Combating Sexual Violence in the Workplace

Date: August 23, 2016 Author: ocsco Categories: OCSCO News

Combating Sexual Violence in the Workplace: Employers required to have new and updated workplace harassment policies, procedures and training

By Elizabeth Nykorowytsch Macnab, CHRP, CHRL

Did you or your HR staff remember that Ontario's Bill 132 regarding Harassment and Sexual Violence takes effect on September 8, 2016?  After your summer vacation, are you prepared to implement this new legislation?

Carolyn Lee writes that “navigating the complexities of workplace harassment is a challenging process for employers.  It often requires the allocation of considerable time and resources to investigate complaints and has the potential to result in significant costs to an organization if it is required to defend its actions or response to litigation.” As an HR professional, I know the time and effort that it takes to implement, maintain and monitor processes such as these in the workplace. You have to work with the management team (or board of directors in the non-profit sector) to get acceptance and buy in. You also work employees (or labor representatives) and members of the joint health & safety committee in the process as well.

Workplace harassment, sexual harassment, bullying or violence is never acceptable in the workplace or to an employer. Yet it happens every day, which is why the Ontario government introduced new legislation to the Occupational Health and Safety Act as a proactive approach to addressing workplace harassment. One way to do so is by providing training to all employees and management on workplace violence and harassment as well as developing a confidential complaint process that will be accepted and taken seriously by all. 

According to the Ministry of Labour existing language in the Act is intended to cover all forms of harassment, defining workplace harassment as "engaging in a course of vexatious comment or conduct against a worker in a workplace that is known or ought reasonably to be known to be unwelcome." As such the existing definition was drafted to cover all 15 prohibited grounds for harassment as set out under Ontario’s Human Rights Code, among them sex, religion and disability. In addition the Ministry says this language prohibits psychological and personal harassment.

As identified by the Workers Health & Safety Centre, amendments to the Occupational Health and Safety Act (the Act) add to employers’ existing duties by requiring greater accountability with regard to workplace sexual harassment, including:

  • developing and maintaining a written program to implement the sexual harassment policy din consultation with the joint health and safety committee or representative. (As a result of feedback from workers and their representatives, this consultation was the one significant change made to Bill 132 as it made its way through to passage.);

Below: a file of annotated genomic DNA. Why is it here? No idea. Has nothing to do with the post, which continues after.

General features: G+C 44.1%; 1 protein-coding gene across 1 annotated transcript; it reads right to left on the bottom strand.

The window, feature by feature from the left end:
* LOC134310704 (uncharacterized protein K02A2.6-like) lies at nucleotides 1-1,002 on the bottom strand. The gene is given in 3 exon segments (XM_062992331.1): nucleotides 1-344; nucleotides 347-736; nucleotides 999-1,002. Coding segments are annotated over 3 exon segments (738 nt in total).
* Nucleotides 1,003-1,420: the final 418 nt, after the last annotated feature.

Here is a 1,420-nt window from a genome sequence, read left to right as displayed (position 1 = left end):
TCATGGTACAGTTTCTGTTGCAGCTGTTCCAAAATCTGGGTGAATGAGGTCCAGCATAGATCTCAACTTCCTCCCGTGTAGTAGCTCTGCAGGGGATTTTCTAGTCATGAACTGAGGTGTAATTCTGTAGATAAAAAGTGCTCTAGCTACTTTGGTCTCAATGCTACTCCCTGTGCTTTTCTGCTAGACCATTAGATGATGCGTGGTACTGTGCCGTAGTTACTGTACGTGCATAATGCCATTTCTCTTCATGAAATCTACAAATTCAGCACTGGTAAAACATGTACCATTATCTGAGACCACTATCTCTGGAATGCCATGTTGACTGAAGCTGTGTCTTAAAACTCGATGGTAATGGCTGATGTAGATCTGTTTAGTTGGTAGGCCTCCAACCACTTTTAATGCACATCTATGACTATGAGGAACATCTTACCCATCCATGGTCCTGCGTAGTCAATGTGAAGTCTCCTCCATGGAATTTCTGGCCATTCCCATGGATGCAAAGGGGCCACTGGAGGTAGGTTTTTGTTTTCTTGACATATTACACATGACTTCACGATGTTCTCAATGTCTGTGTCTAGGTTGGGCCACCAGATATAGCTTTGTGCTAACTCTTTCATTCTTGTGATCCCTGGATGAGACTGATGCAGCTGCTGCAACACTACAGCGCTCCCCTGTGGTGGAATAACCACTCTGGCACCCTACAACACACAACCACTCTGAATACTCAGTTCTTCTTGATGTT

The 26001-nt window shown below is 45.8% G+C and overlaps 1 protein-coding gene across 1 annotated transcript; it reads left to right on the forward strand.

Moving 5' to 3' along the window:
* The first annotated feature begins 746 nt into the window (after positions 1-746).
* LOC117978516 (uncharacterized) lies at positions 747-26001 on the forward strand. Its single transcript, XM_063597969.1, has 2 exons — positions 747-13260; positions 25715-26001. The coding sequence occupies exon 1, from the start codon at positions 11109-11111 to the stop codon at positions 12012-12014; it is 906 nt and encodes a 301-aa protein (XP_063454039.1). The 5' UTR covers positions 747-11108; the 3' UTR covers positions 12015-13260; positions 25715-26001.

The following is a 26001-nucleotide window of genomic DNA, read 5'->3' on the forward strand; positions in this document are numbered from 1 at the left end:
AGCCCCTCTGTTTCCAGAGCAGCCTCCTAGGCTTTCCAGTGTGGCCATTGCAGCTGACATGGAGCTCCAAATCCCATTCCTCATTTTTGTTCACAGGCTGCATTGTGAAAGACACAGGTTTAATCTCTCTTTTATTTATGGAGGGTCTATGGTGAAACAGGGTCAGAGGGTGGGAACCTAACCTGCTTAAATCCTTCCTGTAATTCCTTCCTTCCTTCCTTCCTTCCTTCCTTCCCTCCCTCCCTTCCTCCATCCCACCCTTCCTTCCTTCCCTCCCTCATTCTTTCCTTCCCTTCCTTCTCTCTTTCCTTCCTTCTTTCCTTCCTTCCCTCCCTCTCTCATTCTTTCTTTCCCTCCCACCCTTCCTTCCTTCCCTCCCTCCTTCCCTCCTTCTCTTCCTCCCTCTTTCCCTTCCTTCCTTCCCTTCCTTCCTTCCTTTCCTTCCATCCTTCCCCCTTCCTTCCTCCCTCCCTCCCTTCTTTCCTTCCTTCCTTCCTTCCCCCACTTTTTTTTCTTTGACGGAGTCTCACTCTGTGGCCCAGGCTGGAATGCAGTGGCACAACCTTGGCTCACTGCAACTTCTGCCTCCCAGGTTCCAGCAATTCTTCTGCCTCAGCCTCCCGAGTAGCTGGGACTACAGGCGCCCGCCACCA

• setting up procedures and measures for workers to report incidents to someone other than their supervisor or employer, if those persons are the alleged harasser; establishing how information obtained during harassment investigations may be disclosed; ensuring investigations are appropriate to the circumstances;
  • communicating in writing the results of a harassment investigation to the worker and alleged harasser (if they’re an employee); reviewing, at least annually, the harassment program.

The Employer Advisor acknowledged that other obligations also include involving the Joint Health and Safety Committee in developing these written programs and procedures, regarding workplace harassment, which address:

  • the reporting of incidents;
  • the investigation process;
  • how the investigation information will be kept confidential, except for the purposes of taking corrective action or required by law;
  • training under the programs and procedures; and
  • an annual review of the programs and procedures.

While the deadline for Employers to act may be six months away, the post-Labour Day deadline may require Employers to act as soon as possible.

You will find information on Bill 132 on websites such as or . Free webinars are offered by non-profits such as Charity Village to help you better understand this legislation and show you what your organization needs to do to be in compliance. There are also companies offered training programs for purchase such as .

The next Charity Village webinar on this topic:Get ready for Ontario's new harassment and sexual violence legislation is scheduled for Thursday, August 25 at 1pm Eastern Time / 10am Pacific Time (one hour). The workshop is free but you mustregister earlyto avoid disappointment. If you're interested in the webinar material but can't commit to attending the live webinar, there is no need to worry - please register anyway! Charity Village emails the webinar recording and presentation slides to all registrants the day after the webinar.  

By September 8th, will you have to answer “Is my organization ready to comply with this new legislation?”